Behind the scenes: As the Auckland Arts Festival and New Zealand Festival in Wellington continue, the Herald speaks to some of our leading choreographers and dancers, theatre-makers, playwrights and poets, musicians and singers about what makes them tick and what can we expect to see from them at our biggest arts festivals.

In what seems like the blink of an eye, Natasha Wilson transforms from a 24-year-old Aucklander in her first year of fulltime work into an 18th-century serving maid.

Wilson isn't working in hospitality at some sort of themed eatery; instead, she's following a decade-long dream that means she can write "opera singer" on her CV. This year, she's a Dame Malvina Major Emerging Artist (EA) and will receive coaching, career guidance and performance opportunities during New Zealand Opera's 2018 season.

Already, there's a role in NZ Opera's upcoming Auckland Arts Festival (AAF) show Candide, in which she plays a young woman called Paquette. Wilson will also spend part of this year touring schools with a short adaptation of The Elixir of Love and, midyear, appears in a mainstage production of the same opera.

Advertisement

She has long wanted to sing and she struggles to answer if you ask what an alternative career path might be. "I don't know. I would be working with people, I think. But I'm not quite sure, actually. This has always been my goal."

She has already worked with New Zealand music legend Tim Finn on a proposed new opera, Star Navigator, about Captain James Cook and Tahitian navigator Tupaia (NZ Opera hopes to stage it in 2020) and had a small role in The Mikado.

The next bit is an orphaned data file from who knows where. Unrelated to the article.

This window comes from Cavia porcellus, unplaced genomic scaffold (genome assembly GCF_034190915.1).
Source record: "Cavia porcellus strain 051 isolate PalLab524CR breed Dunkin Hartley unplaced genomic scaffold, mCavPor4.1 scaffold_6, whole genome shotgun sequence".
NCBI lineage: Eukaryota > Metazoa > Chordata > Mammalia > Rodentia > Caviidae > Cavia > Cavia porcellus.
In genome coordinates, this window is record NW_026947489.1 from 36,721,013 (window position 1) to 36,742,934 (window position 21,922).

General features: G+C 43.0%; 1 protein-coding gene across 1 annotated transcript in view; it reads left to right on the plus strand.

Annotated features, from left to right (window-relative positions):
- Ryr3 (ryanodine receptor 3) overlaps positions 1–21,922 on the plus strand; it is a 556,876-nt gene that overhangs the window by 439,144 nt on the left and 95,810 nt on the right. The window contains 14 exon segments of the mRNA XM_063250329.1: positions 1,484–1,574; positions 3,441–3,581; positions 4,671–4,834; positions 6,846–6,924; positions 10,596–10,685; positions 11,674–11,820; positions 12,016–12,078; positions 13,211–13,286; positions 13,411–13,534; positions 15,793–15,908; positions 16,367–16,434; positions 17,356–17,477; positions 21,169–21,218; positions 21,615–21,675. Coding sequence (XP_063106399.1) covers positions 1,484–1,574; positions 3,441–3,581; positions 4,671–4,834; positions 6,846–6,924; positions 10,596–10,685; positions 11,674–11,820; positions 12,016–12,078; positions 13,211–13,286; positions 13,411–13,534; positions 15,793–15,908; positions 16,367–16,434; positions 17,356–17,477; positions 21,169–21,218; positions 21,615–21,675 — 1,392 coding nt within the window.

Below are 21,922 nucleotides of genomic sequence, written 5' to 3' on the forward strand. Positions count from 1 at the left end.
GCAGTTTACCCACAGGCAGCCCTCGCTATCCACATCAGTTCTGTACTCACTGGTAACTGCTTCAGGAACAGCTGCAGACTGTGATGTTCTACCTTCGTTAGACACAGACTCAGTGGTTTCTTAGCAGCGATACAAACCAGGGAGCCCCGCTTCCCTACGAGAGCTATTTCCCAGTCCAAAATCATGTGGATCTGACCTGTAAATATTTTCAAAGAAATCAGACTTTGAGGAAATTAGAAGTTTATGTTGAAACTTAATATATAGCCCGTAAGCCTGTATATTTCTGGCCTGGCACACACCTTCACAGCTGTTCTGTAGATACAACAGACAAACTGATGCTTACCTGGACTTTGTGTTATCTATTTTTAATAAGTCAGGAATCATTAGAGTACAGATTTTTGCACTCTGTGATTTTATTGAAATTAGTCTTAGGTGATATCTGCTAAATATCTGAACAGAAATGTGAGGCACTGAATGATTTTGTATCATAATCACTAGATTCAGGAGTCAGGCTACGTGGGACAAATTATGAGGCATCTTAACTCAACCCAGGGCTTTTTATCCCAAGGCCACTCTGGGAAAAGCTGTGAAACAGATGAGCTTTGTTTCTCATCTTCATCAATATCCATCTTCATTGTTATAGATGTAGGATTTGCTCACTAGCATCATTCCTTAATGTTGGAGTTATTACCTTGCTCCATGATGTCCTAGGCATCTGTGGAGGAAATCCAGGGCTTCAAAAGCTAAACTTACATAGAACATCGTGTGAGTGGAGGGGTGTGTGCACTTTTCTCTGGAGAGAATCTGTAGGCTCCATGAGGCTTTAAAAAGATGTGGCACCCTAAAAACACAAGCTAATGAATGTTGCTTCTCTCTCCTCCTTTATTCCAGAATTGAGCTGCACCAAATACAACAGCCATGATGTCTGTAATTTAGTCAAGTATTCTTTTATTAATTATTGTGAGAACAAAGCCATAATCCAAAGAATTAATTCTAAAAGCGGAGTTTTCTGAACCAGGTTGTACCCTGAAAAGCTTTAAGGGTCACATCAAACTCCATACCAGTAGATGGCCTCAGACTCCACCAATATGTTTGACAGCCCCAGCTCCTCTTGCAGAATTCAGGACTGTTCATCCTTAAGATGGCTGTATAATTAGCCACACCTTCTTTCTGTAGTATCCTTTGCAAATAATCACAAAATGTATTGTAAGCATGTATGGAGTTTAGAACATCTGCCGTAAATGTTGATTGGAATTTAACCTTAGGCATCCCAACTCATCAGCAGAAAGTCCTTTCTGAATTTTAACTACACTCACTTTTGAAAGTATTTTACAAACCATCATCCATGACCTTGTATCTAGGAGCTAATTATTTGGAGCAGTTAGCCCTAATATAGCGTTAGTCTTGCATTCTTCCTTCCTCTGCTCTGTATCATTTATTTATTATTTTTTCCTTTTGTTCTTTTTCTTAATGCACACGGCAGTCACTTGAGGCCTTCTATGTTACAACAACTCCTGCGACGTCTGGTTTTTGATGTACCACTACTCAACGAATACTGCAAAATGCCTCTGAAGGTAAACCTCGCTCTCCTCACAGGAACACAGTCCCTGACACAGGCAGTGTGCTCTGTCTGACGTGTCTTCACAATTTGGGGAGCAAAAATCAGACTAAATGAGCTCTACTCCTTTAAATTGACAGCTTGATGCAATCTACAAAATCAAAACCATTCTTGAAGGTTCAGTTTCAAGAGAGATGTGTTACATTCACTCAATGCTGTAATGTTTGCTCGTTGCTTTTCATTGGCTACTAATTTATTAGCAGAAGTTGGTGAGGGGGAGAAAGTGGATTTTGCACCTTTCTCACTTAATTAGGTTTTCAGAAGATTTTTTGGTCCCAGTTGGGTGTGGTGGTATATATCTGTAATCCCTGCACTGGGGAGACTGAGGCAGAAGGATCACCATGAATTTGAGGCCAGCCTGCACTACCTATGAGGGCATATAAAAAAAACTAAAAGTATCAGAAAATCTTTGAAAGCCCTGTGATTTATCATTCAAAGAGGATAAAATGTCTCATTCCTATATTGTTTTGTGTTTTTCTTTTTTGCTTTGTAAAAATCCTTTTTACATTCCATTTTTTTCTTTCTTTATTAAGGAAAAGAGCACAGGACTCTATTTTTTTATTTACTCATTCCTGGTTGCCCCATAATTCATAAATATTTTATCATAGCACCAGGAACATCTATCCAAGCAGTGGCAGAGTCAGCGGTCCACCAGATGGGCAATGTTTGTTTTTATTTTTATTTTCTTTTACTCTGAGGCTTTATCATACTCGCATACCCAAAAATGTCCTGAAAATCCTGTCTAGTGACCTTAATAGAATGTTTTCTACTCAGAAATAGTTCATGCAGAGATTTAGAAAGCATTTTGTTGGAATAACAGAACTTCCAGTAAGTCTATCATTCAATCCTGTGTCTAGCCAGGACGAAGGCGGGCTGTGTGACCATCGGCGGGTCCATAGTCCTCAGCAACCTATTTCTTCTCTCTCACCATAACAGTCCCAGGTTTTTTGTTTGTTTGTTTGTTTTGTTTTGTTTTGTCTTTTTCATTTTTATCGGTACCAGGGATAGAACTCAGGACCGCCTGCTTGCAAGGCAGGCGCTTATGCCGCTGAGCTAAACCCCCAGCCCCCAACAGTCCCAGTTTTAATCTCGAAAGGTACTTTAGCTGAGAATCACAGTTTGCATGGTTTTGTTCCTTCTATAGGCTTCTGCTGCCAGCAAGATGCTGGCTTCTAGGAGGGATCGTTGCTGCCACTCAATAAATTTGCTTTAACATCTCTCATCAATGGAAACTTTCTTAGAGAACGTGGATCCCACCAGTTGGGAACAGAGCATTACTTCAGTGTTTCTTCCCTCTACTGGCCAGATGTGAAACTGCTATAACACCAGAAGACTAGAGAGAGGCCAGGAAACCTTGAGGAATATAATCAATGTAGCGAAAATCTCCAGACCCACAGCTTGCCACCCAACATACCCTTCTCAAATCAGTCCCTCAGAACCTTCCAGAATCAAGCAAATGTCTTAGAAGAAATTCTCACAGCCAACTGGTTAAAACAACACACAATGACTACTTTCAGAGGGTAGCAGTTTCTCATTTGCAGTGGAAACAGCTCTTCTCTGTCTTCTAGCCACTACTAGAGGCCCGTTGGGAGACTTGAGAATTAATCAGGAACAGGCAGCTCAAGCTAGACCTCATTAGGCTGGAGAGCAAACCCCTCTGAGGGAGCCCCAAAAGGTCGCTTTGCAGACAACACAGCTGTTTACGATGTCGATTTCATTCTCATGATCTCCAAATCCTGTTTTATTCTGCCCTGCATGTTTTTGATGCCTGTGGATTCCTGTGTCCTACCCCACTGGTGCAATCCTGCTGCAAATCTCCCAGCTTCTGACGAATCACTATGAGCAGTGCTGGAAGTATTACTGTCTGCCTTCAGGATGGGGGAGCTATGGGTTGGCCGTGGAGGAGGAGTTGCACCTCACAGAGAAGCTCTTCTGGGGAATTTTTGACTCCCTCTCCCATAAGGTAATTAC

She has performed overseas, too. After graduating in 2016 from the University of Auckland with a Bachelor of Music (Hons), majoring in classical vocal performance, she was asked by the Australian Brandenburg Orchestra to be soprano soloist in its Spanish Baroque concert series.

After stellar reviews, the orchestra invited her back to sing in its Bittersweet Obsessions concert, featuring Claudio Monteverdi's Il combattimento di Tancredi e Clorinda and Bach's Coffee Cantata. She isn't letting those glowing reviews go to her head, simply saying it was exciting and she learned a lot. Her time as an EA will provide more chances for this type of exposure.

"It kind of all starts from here and, hopefully, that experience will give the platform needed to go to other places."

One day — many years in the future — Wilson would like to play the Countess in The Marriage of Figaro. For now, she is focusing on learning her craft with small but significant roles like Paquette.

Wilson is one of a growing number of young New Zealanders, from a wide range of backgrounds, deciding classical singing is for them. They're helped by things like the EA opportunity and the fact two of the world's best sopranos — Dame Malvina Major and Dame Kiri te Kanawa — paved the way.

That's an understatement: Dames Malvina and Kiri didn't just pave the way, they more or less built the road now becoming much travelled.

Advertisement

I meet Wilson at the converted Parnell warehouse home to New Zealand Opera — and its vast array of props, costumes and wigs. Although Wilson's transformation into Paquette may seem quick, NZ Opera's head of wigs and make-up, Charlie Oswin, has put months of work into the "look", not least the copper-coloured, spiral-curled wig that will cover Wilson's dark hair. It has been curled by hand, soaked, baked in an oven to set the curls, then styled appropriately.

Opera singer Natasha Wilson in NZ Opera's wig room. NZ Herald photograph: Jason Oxenham
Opera singer Natasha Wilson in NZ Opera's wig room. NZ Herald photograph: Jason Oxenham

Her costume is one of 60 and each will have passed through the hands of wardrobe head Holly Leighton. Wilson wears it all well and is clearly excited about joining Candide.